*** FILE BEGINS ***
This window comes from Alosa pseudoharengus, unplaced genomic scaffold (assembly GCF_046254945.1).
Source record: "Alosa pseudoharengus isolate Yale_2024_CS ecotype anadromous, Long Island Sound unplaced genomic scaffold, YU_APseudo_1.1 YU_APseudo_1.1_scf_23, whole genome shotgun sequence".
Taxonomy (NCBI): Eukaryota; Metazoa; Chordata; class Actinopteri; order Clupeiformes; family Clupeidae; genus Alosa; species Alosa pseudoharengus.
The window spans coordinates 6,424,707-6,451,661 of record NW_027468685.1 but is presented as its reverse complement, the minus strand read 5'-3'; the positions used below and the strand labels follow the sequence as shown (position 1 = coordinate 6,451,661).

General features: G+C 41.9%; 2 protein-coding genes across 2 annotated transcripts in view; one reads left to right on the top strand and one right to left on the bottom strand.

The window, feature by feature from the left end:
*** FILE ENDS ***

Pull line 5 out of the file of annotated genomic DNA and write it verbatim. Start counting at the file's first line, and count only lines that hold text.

General features: G+C 41.9%; 2 protein-coding genes across 2 annotated transcripts in view; one reads left to right on the top strand and one right to left on the bottom strand.